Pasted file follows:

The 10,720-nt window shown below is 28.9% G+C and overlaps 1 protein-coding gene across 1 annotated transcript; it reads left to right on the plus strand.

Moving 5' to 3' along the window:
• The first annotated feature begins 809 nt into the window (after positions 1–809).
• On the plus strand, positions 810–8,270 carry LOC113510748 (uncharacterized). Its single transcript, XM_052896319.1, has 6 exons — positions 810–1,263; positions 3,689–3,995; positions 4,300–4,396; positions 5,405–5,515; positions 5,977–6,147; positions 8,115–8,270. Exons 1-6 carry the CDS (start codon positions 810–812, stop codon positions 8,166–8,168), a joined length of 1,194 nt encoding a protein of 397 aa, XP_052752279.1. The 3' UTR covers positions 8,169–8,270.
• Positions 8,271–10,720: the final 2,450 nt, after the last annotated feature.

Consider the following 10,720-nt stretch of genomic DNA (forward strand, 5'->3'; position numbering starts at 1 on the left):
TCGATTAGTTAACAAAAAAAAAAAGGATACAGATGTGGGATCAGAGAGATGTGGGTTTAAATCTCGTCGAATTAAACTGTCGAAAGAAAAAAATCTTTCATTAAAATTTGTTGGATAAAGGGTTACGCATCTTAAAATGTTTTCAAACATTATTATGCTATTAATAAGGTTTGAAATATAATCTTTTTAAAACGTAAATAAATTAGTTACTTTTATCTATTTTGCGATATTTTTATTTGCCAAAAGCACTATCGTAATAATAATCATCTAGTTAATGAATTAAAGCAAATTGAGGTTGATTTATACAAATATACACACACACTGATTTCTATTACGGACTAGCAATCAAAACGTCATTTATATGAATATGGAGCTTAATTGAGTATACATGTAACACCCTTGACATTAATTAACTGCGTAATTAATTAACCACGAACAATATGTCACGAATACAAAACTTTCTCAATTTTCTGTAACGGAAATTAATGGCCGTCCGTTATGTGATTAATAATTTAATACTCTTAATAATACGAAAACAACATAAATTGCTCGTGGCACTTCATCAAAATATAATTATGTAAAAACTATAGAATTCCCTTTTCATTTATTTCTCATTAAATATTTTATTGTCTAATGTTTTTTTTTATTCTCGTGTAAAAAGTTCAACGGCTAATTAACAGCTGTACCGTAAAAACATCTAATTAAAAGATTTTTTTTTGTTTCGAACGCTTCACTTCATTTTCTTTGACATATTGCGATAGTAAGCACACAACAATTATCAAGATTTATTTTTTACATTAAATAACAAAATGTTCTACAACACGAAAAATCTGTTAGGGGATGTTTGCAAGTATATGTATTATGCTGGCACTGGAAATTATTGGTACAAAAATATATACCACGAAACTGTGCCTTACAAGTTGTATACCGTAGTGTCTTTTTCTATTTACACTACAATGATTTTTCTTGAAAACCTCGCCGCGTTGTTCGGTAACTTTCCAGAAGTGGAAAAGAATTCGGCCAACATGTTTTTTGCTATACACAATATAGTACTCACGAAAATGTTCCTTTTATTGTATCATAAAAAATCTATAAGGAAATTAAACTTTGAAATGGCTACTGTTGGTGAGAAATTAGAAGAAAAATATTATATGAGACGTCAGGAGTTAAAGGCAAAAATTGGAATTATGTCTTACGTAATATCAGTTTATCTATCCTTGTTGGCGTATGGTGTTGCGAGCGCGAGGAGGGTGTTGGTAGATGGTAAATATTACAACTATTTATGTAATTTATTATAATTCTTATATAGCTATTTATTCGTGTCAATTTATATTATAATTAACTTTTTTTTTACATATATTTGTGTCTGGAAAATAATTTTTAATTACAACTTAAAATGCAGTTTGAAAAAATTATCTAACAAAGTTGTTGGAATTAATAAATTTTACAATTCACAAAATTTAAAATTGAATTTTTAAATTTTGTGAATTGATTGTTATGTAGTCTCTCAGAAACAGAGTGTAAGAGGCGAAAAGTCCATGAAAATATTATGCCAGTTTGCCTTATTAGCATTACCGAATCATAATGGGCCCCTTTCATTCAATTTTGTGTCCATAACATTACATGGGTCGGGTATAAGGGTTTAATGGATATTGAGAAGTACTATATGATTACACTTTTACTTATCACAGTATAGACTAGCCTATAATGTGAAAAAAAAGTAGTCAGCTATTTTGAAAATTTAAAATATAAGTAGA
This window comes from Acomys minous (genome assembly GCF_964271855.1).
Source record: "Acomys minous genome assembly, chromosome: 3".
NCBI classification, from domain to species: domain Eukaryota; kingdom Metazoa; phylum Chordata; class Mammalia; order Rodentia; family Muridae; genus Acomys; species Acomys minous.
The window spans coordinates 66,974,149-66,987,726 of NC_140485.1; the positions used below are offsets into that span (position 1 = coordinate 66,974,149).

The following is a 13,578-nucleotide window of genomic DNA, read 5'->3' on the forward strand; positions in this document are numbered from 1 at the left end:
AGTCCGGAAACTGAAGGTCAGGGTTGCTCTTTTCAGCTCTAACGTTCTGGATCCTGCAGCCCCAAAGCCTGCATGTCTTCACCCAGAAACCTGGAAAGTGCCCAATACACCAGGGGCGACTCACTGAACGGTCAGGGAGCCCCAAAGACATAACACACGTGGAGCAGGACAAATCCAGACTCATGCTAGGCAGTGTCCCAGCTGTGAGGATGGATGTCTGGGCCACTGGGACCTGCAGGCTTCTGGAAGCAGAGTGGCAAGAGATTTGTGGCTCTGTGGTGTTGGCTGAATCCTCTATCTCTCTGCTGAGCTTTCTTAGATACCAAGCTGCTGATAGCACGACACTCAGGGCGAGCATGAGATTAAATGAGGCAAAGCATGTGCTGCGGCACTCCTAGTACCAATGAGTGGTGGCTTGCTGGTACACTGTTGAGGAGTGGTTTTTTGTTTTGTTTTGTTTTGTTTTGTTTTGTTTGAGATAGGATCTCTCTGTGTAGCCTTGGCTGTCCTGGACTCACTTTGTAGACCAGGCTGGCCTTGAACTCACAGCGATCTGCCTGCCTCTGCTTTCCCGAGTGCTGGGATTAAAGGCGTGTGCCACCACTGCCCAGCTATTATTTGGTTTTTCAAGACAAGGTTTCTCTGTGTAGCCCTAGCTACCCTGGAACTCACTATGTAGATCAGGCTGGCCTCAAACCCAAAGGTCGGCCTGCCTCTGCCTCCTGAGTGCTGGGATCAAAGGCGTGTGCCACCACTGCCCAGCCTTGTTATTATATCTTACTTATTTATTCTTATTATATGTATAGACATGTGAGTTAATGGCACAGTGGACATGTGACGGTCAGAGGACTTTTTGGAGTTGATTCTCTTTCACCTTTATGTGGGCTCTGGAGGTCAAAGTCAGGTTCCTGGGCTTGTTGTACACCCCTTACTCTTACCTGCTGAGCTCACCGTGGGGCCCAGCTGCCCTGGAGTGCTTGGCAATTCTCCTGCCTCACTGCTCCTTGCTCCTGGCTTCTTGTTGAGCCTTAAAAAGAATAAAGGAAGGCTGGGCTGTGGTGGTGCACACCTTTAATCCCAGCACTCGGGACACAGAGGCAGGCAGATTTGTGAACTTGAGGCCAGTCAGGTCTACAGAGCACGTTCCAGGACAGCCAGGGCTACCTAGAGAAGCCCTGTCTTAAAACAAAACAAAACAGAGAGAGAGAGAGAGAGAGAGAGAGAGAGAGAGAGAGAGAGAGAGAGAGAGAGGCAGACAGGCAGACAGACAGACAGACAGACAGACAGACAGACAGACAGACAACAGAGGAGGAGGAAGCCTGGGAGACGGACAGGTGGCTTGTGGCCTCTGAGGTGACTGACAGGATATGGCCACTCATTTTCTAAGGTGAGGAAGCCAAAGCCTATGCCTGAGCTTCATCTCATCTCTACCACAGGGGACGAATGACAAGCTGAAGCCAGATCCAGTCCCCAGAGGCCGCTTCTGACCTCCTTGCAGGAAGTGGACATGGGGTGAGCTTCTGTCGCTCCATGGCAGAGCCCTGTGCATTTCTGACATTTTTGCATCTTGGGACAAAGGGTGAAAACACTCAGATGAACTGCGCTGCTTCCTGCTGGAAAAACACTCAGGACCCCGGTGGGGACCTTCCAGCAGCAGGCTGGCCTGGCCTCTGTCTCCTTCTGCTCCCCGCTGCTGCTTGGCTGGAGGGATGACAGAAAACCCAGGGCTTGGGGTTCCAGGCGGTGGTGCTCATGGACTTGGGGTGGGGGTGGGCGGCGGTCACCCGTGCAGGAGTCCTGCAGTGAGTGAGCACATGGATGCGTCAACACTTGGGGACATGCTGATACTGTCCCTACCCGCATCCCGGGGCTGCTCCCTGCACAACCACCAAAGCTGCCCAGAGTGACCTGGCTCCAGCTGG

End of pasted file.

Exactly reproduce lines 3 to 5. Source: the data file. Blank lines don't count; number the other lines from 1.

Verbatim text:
• The first annotated feature begins 809 nt into the window (after positions 1–809).
• On the plus strand, positions 810–8,270 carry LOC113510748 (uncharacterized). Its single transcript, XM_052896319.1, has 6 exons — positions 810–1,263; positions 3,689–3,995; positions 4,300–4,396; positions 5,405–5,515; positions 5,977–6,147; positions 8,115–8,270. Exons 1-6 carry the CDS (start codon positions 810–812, stop codon positions 8,166–8,168), a joined length of 1,194 nt encoding a protein of 397 aa, XP_052752279.1. The 3' UTR covers positions 8,169–8,270.
• Positions 8,271–10,720: the final 2,450 nt, after the last annotated feature.